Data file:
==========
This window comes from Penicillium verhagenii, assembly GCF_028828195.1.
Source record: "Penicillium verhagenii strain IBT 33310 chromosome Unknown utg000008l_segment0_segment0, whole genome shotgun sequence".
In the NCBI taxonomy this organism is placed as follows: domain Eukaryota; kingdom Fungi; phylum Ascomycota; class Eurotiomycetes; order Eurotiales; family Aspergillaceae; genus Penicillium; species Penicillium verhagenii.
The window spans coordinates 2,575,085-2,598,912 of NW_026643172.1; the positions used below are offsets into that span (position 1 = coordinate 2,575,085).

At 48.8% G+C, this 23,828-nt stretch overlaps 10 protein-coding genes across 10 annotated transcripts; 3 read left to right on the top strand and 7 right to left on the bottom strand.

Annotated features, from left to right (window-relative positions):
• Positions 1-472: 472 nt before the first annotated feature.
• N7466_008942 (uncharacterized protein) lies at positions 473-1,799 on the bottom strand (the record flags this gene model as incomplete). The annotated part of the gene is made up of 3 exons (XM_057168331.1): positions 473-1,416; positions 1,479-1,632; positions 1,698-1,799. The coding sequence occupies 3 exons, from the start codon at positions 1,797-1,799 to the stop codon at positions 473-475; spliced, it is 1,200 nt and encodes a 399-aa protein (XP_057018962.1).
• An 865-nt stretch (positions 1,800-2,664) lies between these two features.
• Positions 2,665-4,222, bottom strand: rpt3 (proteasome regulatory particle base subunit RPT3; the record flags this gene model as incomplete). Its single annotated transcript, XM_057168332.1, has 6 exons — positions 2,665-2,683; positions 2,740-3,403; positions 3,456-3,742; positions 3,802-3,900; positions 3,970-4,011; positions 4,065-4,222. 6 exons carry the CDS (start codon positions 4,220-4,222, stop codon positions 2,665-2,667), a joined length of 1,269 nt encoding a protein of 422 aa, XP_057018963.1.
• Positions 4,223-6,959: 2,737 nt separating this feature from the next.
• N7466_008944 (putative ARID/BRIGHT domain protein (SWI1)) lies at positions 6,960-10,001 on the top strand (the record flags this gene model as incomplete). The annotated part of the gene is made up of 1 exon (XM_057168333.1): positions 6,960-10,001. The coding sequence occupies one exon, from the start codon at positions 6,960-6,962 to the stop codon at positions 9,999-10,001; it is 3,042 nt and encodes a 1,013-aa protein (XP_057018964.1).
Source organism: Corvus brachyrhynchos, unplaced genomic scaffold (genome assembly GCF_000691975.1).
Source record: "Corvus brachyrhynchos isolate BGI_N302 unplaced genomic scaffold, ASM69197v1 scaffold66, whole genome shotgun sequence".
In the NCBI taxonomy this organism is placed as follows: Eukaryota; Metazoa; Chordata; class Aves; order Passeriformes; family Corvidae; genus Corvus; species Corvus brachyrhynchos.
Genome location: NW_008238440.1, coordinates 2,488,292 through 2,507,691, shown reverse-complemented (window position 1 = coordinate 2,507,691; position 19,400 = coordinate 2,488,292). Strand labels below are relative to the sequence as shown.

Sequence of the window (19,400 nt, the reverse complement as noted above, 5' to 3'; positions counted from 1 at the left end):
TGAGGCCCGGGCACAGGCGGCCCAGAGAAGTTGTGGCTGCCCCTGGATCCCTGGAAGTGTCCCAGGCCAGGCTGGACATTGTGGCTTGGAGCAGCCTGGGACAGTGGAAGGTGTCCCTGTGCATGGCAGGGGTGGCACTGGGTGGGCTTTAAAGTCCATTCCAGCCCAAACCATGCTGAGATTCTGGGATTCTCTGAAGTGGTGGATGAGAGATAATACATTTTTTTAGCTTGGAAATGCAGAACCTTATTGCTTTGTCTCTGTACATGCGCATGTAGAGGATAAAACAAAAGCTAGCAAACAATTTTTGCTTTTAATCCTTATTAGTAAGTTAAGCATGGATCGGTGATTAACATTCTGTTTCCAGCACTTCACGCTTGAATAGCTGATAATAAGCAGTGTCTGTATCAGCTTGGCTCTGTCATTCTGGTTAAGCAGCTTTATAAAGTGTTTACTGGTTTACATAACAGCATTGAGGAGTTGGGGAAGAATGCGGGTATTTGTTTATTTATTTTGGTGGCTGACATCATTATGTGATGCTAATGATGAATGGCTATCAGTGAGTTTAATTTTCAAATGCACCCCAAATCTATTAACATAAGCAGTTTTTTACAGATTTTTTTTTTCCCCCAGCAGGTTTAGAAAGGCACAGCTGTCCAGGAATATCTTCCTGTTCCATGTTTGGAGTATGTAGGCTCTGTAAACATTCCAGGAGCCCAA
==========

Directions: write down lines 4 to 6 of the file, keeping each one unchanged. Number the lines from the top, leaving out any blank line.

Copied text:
The window spans coordinates 2,575,085-2,598,912 of NW_026643172.1; the positions used below are offsets into that span (position 1 = coordinate 2,575,085).

At 48.8% G+C, this 23,828-nt stretch overlaps 10 protein-coding genes across 10 annotated transcripts; 3 read left to right on the top strand and 7 right to left on the bottom strand.

Annotated features, from left to right (window-relative positions):